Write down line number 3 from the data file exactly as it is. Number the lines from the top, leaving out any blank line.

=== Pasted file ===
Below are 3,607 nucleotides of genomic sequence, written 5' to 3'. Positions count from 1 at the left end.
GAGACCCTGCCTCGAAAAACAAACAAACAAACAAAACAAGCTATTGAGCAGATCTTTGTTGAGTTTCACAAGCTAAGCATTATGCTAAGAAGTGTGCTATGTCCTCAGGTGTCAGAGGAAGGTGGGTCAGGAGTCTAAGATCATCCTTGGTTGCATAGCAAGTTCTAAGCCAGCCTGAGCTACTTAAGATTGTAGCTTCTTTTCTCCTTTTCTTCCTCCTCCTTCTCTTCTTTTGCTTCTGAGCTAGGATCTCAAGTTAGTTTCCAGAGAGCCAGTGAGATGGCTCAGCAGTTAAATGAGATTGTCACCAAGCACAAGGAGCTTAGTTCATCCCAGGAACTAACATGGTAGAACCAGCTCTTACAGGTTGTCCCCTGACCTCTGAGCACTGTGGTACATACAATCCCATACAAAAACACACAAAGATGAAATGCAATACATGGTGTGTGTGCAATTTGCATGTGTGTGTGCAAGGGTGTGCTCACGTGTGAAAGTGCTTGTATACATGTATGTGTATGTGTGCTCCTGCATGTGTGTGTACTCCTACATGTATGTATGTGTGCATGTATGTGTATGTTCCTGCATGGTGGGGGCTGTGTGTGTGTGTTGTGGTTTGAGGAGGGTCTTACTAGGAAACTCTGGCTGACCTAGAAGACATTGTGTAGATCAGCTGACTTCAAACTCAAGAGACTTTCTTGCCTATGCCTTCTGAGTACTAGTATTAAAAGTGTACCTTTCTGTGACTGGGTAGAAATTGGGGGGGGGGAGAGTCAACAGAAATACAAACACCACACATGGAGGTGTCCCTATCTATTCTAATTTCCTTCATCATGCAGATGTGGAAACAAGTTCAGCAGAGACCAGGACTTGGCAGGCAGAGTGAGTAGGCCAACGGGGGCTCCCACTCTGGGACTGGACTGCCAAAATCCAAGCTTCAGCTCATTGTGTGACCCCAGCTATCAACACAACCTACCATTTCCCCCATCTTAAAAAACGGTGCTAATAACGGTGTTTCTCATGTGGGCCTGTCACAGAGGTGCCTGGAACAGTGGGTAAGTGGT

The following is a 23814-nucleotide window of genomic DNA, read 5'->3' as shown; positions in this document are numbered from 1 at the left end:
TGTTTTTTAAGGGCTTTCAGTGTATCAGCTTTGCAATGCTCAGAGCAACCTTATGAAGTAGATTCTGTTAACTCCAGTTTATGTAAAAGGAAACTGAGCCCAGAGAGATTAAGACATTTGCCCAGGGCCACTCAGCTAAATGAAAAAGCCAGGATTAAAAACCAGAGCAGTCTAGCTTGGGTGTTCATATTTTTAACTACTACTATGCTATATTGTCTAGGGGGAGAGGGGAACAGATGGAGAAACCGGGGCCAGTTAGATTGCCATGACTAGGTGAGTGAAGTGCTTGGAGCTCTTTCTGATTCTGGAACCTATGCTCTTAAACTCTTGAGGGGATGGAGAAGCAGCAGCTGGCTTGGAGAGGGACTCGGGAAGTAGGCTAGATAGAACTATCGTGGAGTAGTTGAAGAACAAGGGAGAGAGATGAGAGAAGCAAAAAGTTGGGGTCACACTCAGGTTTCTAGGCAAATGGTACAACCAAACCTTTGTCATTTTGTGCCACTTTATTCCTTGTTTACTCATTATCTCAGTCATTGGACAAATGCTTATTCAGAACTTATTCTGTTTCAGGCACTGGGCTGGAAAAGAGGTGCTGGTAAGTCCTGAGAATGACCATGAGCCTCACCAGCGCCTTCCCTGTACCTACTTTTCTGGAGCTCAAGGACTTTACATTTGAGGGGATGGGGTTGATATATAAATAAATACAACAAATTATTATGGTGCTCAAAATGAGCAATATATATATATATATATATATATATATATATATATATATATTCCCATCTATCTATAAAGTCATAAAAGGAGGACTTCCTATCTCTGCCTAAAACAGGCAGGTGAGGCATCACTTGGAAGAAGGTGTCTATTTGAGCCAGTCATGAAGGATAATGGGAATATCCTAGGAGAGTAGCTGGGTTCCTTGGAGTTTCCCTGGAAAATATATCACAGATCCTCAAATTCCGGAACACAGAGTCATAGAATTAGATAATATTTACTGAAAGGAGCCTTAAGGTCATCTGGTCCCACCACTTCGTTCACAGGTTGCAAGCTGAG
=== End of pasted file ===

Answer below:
The following is a 23814-nucleotide window of genomic DNA, read 5'->3' as shown; positions in this document are numbered from 1 at the left end: